It's hardly page-turning news at this point: Print magazines are under pressure as readers flock to the internet for instant news and entertainment updates. As a result, publishers have been forced to cut costs, restructure operations and explore sales.
Classic magazines such as Time's (TIME) namesake publication, Wenner Media's Us Weekly and Eldridge Industries' The Hollywood Reporter are among those in play or rumored to be.
"What we're seeing in real time is the massive consolidation of the magazine industry," said Peter Kreisky, founder of Kreisky Media Consultancy.
This long-term trend has accelerated due to the "economics of the industry," as print continues to lose advertising share to digital offerings dominated by Facebook (FB - Get Report) and Alphabet's (GOOGL - Get Report) Google, Kreisky continued. "They need to change the cost structure of these brands," he said, referring to publishers.
Condé Nast, Time and Meredith (MDP - Get Report) (publisher of Better Homes and Gardens and Shape) are just three large publishers to recently implement layoffs and restructuring, as print publishers realize they have to adjust to the tougher environment, said Reed Phillips, co-founder of media investment bank DeSilva & Phillips.
"It's a sign of what's going to continue to happen over the next 10 years," he said.
By consolidating, magazine owners also can reduce the cost of business to "publish vibrant high-quality titles," as well as leverage each other's technology to better adapt to the digital age, Kreisky explained. It's important for them to find a home that will help them continue to produce superb content, he said.
Another solution for the companies is to diversify with additional businesses, such as extending further into digital media, hosting consumer events or shows, creating apps, offering experiences and getting into e-commerce, according to both Kreisky and Phillips.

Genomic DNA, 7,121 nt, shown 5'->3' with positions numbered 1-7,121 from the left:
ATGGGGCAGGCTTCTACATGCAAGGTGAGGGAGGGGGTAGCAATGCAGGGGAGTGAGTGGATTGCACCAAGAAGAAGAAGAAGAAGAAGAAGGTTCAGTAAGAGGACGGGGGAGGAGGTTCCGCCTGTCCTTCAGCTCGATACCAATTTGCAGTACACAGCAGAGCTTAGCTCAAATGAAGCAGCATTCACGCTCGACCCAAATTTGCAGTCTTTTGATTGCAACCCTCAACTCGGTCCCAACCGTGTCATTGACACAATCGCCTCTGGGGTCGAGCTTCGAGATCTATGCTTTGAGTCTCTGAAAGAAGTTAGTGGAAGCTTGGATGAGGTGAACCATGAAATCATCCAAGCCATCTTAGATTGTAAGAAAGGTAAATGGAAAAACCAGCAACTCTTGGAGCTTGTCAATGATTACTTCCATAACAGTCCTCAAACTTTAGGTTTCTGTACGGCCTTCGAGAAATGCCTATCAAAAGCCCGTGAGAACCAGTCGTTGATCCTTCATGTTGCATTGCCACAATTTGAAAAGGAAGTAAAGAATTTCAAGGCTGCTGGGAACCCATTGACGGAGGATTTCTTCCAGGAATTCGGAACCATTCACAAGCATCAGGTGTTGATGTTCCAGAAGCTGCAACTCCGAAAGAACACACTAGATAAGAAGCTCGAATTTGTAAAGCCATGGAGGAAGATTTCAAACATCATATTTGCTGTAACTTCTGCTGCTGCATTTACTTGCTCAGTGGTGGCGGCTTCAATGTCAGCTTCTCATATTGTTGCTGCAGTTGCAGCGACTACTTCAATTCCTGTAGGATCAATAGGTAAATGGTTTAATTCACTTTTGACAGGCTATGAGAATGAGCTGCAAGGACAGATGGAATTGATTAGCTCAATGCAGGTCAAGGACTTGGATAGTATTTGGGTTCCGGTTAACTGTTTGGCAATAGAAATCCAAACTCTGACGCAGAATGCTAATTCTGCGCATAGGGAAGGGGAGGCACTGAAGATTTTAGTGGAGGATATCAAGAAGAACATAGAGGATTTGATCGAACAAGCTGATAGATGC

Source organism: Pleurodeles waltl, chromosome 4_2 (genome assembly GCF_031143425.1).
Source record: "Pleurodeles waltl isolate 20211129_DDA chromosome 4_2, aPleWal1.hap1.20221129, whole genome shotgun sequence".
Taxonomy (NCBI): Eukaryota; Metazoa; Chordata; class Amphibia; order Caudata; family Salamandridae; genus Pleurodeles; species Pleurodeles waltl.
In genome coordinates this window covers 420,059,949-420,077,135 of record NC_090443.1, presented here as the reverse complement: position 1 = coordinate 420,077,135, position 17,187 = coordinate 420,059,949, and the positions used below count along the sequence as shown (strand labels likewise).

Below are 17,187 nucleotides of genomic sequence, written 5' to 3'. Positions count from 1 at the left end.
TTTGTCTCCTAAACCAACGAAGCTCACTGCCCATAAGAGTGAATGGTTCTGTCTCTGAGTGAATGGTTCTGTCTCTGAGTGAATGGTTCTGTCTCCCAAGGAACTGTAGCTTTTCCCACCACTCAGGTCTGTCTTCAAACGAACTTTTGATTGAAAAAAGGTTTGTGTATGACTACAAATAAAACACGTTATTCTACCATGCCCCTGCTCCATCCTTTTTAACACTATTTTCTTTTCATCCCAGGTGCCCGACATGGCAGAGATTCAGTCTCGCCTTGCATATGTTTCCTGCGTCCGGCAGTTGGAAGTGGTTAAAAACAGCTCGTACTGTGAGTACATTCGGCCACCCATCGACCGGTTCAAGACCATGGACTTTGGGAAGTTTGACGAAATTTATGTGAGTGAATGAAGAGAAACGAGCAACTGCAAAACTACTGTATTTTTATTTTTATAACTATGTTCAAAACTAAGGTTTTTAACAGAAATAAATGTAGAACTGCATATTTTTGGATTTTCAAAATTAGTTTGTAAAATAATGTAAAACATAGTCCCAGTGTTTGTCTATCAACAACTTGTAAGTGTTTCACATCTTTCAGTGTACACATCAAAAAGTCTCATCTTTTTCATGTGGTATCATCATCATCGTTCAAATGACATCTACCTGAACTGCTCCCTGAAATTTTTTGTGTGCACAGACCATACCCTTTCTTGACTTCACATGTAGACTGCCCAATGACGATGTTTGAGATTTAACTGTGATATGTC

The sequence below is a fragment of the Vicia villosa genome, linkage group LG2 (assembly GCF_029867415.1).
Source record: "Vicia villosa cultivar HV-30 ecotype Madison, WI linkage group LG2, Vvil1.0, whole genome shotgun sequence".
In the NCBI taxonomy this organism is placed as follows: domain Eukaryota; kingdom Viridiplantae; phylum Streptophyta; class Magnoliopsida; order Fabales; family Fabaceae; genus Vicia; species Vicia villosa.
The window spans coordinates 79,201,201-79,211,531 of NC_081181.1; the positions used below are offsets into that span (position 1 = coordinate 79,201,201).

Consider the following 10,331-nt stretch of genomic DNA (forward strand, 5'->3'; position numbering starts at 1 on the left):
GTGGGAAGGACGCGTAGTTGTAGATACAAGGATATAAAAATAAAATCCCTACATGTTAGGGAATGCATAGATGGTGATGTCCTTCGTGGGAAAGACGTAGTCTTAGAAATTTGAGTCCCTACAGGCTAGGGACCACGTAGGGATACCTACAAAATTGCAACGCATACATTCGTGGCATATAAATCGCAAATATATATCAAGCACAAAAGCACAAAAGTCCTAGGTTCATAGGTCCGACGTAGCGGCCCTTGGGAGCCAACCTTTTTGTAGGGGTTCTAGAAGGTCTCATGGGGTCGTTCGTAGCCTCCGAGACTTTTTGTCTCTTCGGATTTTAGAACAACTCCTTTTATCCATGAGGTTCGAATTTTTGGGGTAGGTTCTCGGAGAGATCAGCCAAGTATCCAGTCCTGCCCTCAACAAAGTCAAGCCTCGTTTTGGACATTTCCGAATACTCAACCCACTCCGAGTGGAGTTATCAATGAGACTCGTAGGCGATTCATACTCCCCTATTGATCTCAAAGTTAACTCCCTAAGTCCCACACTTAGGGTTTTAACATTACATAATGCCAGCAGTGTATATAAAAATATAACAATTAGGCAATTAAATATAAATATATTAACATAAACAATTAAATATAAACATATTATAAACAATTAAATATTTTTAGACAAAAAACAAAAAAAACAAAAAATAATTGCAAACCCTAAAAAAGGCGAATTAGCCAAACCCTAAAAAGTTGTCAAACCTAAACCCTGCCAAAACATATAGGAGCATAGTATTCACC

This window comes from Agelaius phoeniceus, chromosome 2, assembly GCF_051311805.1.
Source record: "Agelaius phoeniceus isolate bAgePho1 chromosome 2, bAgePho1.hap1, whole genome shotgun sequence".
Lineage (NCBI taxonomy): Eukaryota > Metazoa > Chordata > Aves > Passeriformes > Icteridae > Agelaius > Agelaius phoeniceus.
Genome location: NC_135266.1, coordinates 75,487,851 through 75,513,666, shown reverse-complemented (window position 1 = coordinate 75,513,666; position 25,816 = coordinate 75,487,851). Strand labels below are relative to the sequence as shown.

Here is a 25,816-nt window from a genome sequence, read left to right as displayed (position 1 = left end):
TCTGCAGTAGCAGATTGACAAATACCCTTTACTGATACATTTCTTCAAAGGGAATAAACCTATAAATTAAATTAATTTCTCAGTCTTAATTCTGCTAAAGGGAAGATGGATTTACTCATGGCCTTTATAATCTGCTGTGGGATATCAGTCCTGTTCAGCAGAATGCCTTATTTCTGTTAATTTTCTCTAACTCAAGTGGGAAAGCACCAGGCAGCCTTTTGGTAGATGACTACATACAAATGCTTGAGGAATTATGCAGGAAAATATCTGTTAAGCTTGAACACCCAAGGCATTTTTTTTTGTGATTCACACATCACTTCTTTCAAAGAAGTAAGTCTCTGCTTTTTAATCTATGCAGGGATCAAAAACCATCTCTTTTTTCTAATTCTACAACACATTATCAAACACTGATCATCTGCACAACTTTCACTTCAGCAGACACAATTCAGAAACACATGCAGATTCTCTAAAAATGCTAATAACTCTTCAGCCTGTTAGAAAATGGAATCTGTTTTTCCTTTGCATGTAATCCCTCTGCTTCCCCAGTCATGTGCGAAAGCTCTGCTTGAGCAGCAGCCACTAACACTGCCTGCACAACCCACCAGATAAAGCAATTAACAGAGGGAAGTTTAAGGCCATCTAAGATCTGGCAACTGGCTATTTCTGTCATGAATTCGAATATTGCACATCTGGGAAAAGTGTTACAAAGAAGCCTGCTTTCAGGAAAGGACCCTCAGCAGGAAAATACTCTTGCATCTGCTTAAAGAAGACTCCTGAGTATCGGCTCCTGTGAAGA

"Print publications have strong relationships with their advertisers and readers," Phillips said. "They need to take advantage of those relationships."
A recent example from Monday is the purchase of Baseball America by Alliance Baseball from TEN: The Enthusiast Network. 3STEP Sports CEO David Geaslen, whose company also will be part of Baseball America's ownership team, said in a statement the new owner wants to boost subscriptions to the biweekly print publication as well as its online presence.
The actions aren't necessarily a fight to stay alive, but rather it's publishers accepting reality and doing what's necessary to stay in the industry long term, Phillips said. Print is obviously a declining business, and those who adapt to the changing environment will be more likely to end up as acquirers rather than the acquired, he added.
For publications that remain stubborn and unwilling to create new revenue streams, they will have to sell at some point, Phillips noted.
With talk of consolidation in the industry swirling around Wall Street, what follows is a look at five subjects of speculation.
1. The Hollywood Reporter
Entertainment magazines The Hollywood Reporter, founded in 1930, and Billboard, founded in 1894, are both reportedly for sale by owner Eldridge Industries. Condé Nast, publisher of Vanity Fair and The New Yorker, however, recently walked away from a potential acquisition of The Hollywood Reporter-Billboard Media Group, the New York Post reported last week.
While the two companies discussed a possible deal, the talks ended in December over a disagreement on price, the publication reported.
A Condé Nast representative declined comment, aside from pointing to the recent acquisition of social data and marketing platform CitizenNet.
The Hollywood Reporter shouldn't have trouble finding another buyer, Phillips said. Besides, Condé Nast isn't proactively looking to acquire other print publications because it wants to extend its business into other areas, he said. "So not a big surprise this didn't work. It wasn't a great fit in my opinion."
Kreisky agreed, saying that while it seems to be a "challenge" for The Hollywood Reporter to find a buyer, it will find one for the right price.
Earlier this month, Condé Nast bought CitizenNet, a sign of the company diversifying away from print publications. The Culver City, Calif., target is intended to help the publisher reach its intended audience better on all platforms, Condé Nast said.
It also purchased indie music website Pitchfork in 2015 and has partnered with Budweiser owner Anheuser-Busch InBev (BUD) to recently spin off a website focused on beer, October, from Pitchfork.